• Tinytag data-loggers. A very user friendly logger which holds up to 5 months of data at the recommended 15 minute recording intervals. They are accurate to +- 3% RH +- 0.3C. The software is easy to use as it shows the data in a graphical and tabular format; the data can also be exported into an Excel spreadsheet or as an image of a graph into a word document. Min/max and average readings are available and LED displays on the front of the logger flash if the battery is low or there has been an unexpected peak. The Tinytag [ at least the most affordable option] has no digital screen, difficult to source batteries and the software is not free.
  • Rotronic 1D data-loggers are comparable to the Tinytag in terms of accuracy and reliability though have a digital screen for spot readings, easily sourced batteries and free software. If stopped and started without downloading the existing data will be saved [ not the case with Tinytag]. The software highlights battery life but is less user friendly than the Tinytag equivalent.

As with all environmental equipment, the data produced is only relevant if the machines are calibrated annually. Meaco offer a calibration service or, if feeling confident, calibration can be undertaken in-house with a handheld reference device and calibration chamber and salts.

Michael and Samantha recommend downloading regularly to really grasp environmental conditions. Simple procedures, such as making people leave wet umbrellas and coats in a cupboard or at the entrance, could remove an unpleasant rise in RH levels. Remember stability is all important.

In September 2014 the IIC [International Institute for Conservation of Historic and Artistic Works] issued the Bizot Interim Guidelines for Hygroscopic Materials:

  • For many classes of object[s] containing hygroscopic material (such as canvas paintings, textiles, ethnographic objects or animal glue) a stable relative humidity (RH) is required in the range of 40–60% and a stable temperature in the range 16–25°C with fluctuations of no more than ±10% RH per 24 hours within this range.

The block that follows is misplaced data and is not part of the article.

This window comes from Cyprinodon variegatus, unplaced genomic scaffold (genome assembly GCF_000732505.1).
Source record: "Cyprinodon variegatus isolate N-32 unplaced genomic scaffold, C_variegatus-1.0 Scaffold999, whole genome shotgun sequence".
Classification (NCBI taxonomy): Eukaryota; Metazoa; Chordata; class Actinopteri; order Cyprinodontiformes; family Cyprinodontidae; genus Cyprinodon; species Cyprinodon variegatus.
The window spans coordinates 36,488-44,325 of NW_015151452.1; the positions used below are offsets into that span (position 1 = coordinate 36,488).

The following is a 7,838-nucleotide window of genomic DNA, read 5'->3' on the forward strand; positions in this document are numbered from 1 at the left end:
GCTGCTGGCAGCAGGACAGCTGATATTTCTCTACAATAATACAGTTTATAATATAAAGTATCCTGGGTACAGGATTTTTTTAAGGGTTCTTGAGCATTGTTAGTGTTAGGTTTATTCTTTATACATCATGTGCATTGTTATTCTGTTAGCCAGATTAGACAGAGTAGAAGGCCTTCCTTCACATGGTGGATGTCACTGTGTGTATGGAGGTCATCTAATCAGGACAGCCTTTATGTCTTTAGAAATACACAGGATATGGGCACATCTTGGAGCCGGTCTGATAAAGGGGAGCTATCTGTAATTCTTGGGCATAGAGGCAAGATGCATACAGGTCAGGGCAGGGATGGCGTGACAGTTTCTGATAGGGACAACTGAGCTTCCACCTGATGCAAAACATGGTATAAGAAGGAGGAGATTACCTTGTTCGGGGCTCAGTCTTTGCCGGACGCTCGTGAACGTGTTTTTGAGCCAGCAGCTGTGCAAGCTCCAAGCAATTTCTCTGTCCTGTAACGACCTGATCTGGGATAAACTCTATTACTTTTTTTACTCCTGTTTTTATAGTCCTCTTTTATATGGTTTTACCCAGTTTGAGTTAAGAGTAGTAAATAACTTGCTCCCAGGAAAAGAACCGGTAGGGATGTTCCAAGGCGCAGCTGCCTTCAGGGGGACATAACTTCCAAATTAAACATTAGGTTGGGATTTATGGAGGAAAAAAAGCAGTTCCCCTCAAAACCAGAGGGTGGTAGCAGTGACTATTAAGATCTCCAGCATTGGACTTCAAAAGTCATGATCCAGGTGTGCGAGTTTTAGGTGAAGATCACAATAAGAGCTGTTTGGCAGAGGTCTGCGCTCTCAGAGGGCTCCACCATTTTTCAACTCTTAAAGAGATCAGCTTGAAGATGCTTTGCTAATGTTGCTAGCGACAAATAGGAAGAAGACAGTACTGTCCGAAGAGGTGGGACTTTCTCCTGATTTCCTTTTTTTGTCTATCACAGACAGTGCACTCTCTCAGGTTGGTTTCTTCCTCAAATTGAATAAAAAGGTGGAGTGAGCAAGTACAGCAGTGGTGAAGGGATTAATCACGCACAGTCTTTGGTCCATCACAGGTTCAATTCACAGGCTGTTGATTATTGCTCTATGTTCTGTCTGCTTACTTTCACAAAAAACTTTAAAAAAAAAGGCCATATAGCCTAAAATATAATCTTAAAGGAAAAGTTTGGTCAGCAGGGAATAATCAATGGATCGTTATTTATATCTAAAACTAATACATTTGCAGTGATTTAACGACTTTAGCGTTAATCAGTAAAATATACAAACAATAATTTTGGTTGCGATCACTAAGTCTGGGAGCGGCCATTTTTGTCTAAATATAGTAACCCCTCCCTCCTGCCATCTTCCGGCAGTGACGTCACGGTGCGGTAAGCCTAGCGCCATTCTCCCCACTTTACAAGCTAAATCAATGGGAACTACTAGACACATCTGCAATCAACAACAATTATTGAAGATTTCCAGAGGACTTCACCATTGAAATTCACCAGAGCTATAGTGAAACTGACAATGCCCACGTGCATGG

More sensitive objects will require specific and tighter RH control, depending on the materials, condition, and history of the work of art. A conservator’s evaluation is essential in establishing the appropriate environmental conditions for works of art requested for loan.

Dust … not only disgusting… it’s destructive !

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These pictures show what years of dusting avoidance results in… thick carpets of proteinaceous matter mixed with pollutants, toxins and assorted fibres and particles of… well, best not think about it.

  • dust can chemically bond to surfaces e.g.- gilded frames making it difficult/impossible to remove – see close up of frame- below left.
  • permeate the canvas, allowing pollutants to absorb into the structure of the painting
  • accelerate the ageing process
  • attract insects
  • encourage mould growth

Overly zealous or too frequent dusting of gilded frames can lead to abrasion of the gilding and possible loss of loose composition detail. Annual or bi-annual dusting with a soft brush only [never, ever a yellow duster or any fibrous cloth that could catch and remove loose mouldings!!] should be sufficient to to keep frames looking good.

Oh, and never spray glass cleaner near an historic frame – the old fashioned method of newspaper dampened with water and vinegar is best. Or better still, call a conservator [such as myself] to do it!

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The top image shows me dusting’ The Princes in the Tower’ by Sir John Everett Millais at Royal Holloway Picture Gallery, University of London.